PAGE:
The American Lung Association and the New Mexico Indoor Radon Outreach Program have announced a partnership to encourage the public to learn more about the dangers of radon gas and provide information on New Mexicans can protect themselves and their families from this common, but dangerous, airborne threat.
Radon is a naturally occurring, colorless, odorless, radioactive gas and has been found to cause lung cancer. Although radon is dangerous, especially at high levels over many years, it causes no immediate symptoms or warning signs. Unfortunately, when people are first diagnosed with lung cancer, the disease is often quite advanced, and the prognosis is poor. Therefore preventing exposure to radon in the first place is extremely important.
Any building—home, school, or workplace, old or new, with or without a basement—can have a radon problem. The only way to know is to test.
The partnership between the Lung Association and the Radon Outreach Program not only will deliver potentially lifesaving information about the dangers of radon, but also guide the public to free or low-cost radon home tests. Today, New Mexico residents can request a free radon test kit simply by visiting www.env.nm.gov/rcb/indoor-radon-outreach-program/ or calling (505) 476-8608.
Based on laboratory data collected by the Centers for Disease Control and Prevention, it can be shown that as many as one in four homes in New Mexico may have radon levels at or above the action level set by the U.S. Environmental Protection Agency. And important to remember is that the Action Level is not a health standard, as there is no known safe level of exposure.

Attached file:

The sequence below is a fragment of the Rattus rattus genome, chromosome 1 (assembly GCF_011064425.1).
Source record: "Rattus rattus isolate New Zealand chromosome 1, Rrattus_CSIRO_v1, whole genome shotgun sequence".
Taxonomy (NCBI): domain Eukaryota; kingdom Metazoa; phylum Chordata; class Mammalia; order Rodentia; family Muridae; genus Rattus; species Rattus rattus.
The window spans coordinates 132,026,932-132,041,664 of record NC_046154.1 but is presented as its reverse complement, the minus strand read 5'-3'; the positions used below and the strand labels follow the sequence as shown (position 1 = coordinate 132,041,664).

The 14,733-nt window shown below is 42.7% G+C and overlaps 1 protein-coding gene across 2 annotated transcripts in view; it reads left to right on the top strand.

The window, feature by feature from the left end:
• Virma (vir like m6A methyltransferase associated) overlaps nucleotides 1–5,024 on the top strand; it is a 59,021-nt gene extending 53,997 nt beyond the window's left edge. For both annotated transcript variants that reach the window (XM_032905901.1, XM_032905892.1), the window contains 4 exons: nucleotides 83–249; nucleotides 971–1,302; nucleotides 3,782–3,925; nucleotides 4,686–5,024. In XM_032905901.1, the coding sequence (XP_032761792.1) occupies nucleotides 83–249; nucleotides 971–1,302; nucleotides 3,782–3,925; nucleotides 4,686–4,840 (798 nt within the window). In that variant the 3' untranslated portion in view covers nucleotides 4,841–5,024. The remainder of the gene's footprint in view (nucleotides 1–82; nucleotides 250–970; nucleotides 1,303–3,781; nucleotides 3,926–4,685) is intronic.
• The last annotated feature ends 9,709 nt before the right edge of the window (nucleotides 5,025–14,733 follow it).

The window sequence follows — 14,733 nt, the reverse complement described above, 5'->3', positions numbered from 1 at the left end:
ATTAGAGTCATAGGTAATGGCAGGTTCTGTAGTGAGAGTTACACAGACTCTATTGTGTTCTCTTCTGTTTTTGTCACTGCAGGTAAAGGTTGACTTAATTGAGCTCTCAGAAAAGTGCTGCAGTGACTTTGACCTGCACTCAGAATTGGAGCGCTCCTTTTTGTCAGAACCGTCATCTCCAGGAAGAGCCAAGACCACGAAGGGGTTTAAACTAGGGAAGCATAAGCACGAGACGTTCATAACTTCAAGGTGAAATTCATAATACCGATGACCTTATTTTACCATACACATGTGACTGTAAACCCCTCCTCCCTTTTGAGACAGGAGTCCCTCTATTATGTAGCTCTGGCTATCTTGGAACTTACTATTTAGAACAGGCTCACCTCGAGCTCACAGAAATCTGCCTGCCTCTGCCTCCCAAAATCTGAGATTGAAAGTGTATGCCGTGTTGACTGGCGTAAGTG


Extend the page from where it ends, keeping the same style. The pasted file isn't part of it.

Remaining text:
Once testing is complete, and if elevated radon levels are confirmed by a follow-up test, then the home or other building should be fixed, or “mitigated,” to reduce its radon to low levels. The good news is that radon is a health problem that has a simple solution. There are straightforward methods that radon professionals use, usually designed to keep radon from coming indoors from the soil and rock near the building’s foundation. Contact the New Mexico Indoor Radon Program to find a trained mitigation specialist in your area.
About the American Lung Association
The American Lung Association is the leading organization working to save lives by improving lung health and preventing lung disease through education, advocacy and research. The work of the American Lung Association is focused on four strategic imperatives: to defeat lung cancer; to champion clean air for all; to improve the quality of life for those with lung disease and their families; and to create a tobacco-free future. For more information about the American Lung Association, a holder of the coveted 4-star rating from Charity Navigator and a Gold-Level GuideStar Member, or to support the work it does, call 1-800-LUNGUSA (1-800-586-4872) or visit: Lung.org.